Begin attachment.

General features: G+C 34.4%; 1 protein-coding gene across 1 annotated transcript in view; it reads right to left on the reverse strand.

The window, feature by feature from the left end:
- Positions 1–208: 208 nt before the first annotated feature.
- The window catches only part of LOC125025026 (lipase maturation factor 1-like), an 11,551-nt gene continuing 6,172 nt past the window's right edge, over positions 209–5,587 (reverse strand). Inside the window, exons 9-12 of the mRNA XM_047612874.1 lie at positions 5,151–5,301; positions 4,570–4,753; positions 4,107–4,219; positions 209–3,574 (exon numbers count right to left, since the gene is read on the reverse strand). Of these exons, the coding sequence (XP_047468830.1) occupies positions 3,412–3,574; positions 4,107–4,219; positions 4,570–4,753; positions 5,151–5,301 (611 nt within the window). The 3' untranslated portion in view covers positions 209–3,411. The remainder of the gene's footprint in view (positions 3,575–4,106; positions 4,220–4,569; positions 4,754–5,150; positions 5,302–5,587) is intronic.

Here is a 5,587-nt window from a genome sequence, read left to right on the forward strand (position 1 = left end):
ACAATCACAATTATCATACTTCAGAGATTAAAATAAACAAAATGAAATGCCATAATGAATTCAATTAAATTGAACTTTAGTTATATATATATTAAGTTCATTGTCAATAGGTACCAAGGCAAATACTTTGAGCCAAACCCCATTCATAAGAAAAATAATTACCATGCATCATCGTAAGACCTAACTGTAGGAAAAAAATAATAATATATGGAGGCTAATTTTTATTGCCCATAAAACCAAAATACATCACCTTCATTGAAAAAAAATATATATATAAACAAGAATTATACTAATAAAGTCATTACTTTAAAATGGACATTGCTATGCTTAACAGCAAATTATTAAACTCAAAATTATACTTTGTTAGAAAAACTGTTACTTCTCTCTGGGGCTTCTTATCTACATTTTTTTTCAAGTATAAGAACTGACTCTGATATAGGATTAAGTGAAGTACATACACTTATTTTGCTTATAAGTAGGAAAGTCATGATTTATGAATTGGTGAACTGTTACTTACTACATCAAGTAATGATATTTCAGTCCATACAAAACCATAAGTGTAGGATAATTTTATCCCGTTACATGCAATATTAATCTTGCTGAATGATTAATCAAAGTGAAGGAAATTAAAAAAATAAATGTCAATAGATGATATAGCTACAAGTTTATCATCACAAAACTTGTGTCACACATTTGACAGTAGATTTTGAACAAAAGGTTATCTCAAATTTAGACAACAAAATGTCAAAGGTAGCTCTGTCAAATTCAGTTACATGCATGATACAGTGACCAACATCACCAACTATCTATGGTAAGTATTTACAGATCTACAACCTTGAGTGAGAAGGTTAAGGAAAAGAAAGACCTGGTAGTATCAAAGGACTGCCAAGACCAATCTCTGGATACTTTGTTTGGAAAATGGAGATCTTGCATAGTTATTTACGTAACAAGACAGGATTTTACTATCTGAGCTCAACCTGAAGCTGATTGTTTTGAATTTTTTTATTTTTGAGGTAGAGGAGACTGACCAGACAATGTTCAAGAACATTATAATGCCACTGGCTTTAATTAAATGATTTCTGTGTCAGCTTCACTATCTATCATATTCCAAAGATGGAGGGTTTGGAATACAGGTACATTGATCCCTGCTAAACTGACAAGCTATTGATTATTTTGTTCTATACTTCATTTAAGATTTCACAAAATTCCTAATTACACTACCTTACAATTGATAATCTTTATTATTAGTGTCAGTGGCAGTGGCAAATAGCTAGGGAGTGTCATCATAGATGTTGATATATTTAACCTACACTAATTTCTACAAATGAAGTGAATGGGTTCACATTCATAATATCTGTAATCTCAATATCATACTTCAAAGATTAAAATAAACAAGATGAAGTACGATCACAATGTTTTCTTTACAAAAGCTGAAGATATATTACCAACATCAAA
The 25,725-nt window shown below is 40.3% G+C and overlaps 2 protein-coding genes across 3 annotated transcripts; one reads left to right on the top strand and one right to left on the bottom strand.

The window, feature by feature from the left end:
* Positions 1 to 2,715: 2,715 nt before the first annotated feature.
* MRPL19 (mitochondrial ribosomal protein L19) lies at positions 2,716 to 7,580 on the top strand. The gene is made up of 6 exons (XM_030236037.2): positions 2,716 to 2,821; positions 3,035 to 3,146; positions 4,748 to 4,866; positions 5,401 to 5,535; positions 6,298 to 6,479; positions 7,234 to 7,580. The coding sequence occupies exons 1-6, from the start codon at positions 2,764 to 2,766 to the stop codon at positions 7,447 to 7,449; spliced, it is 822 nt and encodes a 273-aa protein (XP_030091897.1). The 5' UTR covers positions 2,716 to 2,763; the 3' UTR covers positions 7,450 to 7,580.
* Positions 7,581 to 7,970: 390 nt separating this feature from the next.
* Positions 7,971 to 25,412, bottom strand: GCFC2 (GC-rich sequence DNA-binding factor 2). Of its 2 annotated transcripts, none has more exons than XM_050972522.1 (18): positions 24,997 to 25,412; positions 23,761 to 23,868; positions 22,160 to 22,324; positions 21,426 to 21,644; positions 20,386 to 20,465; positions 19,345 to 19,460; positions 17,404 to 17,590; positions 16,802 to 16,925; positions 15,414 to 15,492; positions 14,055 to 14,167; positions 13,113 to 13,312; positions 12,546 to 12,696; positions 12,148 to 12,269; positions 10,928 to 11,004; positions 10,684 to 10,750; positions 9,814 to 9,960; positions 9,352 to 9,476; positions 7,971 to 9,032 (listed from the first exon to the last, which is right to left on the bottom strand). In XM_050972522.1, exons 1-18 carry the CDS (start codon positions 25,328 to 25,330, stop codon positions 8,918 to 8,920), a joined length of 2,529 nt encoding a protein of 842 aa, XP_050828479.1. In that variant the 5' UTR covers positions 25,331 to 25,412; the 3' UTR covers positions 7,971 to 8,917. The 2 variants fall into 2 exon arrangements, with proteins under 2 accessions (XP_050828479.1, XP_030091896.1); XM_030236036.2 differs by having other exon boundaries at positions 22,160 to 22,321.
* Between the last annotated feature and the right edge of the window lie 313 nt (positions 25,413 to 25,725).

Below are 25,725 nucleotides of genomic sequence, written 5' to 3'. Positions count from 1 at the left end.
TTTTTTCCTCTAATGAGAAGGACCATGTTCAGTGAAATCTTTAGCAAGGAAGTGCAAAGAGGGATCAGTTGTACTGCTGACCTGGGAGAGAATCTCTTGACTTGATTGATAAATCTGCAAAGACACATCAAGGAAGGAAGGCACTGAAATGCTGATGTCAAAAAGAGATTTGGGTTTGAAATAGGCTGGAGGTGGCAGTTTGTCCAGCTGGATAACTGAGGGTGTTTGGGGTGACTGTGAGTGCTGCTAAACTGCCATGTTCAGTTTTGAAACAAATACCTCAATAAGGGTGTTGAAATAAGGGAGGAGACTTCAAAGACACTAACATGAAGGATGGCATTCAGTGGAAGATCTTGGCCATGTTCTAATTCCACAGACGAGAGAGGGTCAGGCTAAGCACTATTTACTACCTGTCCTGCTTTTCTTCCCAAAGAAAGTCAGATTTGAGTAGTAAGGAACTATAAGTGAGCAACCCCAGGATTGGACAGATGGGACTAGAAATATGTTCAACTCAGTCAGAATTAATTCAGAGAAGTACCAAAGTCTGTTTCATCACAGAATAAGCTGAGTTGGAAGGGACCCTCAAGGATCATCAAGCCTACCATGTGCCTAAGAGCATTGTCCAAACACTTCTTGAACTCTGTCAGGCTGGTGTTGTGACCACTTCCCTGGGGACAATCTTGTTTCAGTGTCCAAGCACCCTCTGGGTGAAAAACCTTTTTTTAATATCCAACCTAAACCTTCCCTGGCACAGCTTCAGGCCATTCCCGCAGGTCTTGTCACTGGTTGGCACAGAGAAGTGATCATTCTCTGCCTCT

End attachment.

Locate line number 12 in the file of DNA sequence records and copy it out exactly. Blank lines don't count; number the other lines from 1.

* Positions 7,971 to 25,412, bottom strand: GCFC2 (GC-rich sequence DNA-binding factor 2). Of its 2 annotated transcripts, none has more exons than XM_050972522.1 (18): positions 24,997 to 25,412; positions 23,761 to 23,868; positions 22,160 to 22,324; positions 21,426 to 21,644; positions 20,386 to 20,465; positions 19,345 to 19,460; positions 17,404 to 17,590; positions 16,802 to 16,925; positions 15,414 to 15,492; positions 14,055 to 14,167; positions 13,113 to 13,312; positions 12,546 to 12,696; positions 12,148 to 12,269; positions 10,928 to 11,004; positions 10,684 to 10,750; positions 9,814 to 9,960; positions 9,352 to 9,476; positions 7,971 to 9,032 (listed from the first exon to the last, which is right to left on the bottom strand). In XM_050972522.1, exons 1-18 carry the CDS (start codon positions 25,328 to 25,330, stop codon positions 8,918 to 8,920), a joined length of 2,529 nt encoding a protein of 842 aa, XP_050828479.1. In that variant the 5' UTR covers positions 25,331 to 25,412; the 3' UTR covers positions 7,971 to 8,917. The 2 variants fall into 2 exon arrangements, with proteins under 2 accessions (XP_050828479.1, XP_030091896.1); XM_030236036.2 differs by having other exon boundaries at positions 22,160 to 22,321.